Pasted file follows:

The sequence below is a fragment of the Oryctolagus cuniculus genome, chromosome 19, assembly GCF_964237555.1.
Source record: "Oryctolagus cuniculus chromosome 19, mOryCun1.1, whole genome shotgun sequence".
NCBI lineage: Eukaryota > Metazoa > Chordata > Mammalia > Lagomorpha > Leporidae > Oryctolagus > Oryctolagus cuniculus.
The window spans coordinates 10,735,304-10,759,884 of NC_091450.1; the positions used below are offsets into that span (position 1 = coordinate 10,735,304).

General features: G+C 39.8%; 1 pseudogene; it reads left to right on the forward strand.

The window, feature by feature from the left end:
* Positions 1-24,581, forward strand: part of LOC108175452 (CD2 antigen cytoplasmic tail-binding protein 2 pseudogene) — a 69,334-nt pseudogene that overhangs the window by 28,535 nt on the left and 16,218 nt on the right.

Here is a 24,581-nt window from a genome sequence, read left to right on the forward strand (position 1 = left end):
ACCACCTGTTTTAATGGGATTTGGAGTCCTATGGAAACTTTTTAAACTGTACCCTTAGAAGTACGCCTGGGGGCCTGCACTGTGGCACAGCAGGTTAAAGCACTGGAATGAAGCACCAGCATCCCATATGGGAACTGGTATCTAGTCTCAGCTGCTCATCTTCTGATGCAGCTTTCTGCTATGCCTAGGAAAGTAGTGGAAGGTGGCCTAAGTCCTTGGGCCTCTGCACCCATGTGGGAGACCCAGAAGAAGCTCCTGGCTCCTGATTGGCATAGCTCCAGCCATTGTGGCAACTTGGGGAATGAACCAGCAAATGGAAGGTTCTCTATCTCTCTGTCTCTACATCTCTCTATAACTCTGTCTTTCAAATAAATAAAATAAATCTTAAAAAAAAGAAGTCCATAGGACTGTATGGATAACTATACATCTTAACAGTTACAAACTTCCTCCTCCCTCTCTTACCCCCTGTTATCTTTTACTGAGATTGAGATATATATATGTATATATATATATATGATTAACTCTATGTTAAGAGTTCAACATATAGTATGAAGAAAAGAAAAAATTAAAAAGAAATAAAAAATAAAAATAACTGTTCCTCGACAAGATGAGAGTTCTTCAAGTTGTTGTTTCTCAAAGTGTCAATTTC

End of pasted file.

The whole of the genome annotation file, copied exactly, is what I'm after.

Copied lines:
The sequence below is a fragment of the Oryctolagus cuniculus genome, chromosome 19, assembly GCF_964237555.1.
Source record: "Oryctolagus cuniculus chromosome 19, mOryCun1.1, whole genome shotgun sequence".
NCBI lineage: Eukaryota > Metazoa > Chordata > Mammalia > Lagomorpha > Leporidae > Oryctolagus > Oryctolagus cuniculus.
The window spans coordinates 10,735,304-10,759,884 of NC_091450.1; the positions used below are offsets into that span (position 1 = coordinate 10,735,304).

General features: G+C 39.8%; 1 pseudogene; it reads left to right on the forward strand.

The window, feature by feature from the left end:
* Positions 1-24,581, forward strand: part of LOC108175452 (CD2 antigen cytoplasmic tail-binding protein 2 pseudogene) — a 69,334-nt pseudogene that overhangs the window by 28,535 nt on the left and 16,218 nt on the right.

Here is a 24,581-nt window from a genome sequence, read left to right on the forward strand (position 1 = left end):
ACCACCTGTTTTAATGGGATTTGGAGTCCTATGGAAACTTTTTAAACTGTACCCTTAGAAGTACGCCTGGGGGCCTGCACTGTGGCACAGCAGGTTAAAGCACTGGAATGAAGCACCAGCATCCCATATGGGAACTGGTATCTAGTCTCAGCTGCTCATCTTCTGATGCAGCTTTCTGCTATGCCTAGGAAAGTAGTGGAAGGTGGCCTAAGTCCTTGGGCCTCTGCACCCATGTGGGAGACCCAGAAGAAGCTCCTGGCTCCTGATTGGCATAGCTCCAGCCATTGTGGCAACTTGGGGAATGAACCAGCAAATGGAAGGTTCTCTATCTCTCTGTCTCTACATCTCTCTATAACTCTGTCTTTCAAATAAATAAAATAAATCTTAAAAAAAAGAAGTCCATAGGACTGTATGGATAACTATACATCTTAACAGTTACAAACTTCCTCCTCCCTCTCTTACCCCCTGTTATCTTTTACTGAGATTGAGATATATATATGTATATATATATATATGATTAACTCTATGTTAAGAGTTCAACATATAGTATGAAGAAAAGAAAAAATTAAAAAGAAATAAAAAATAAAAATAACTGTTCCTCGACAAGATGAGAGTTCTTCAAGTTGTTGTTTCTCAAAGTGTCAATTTC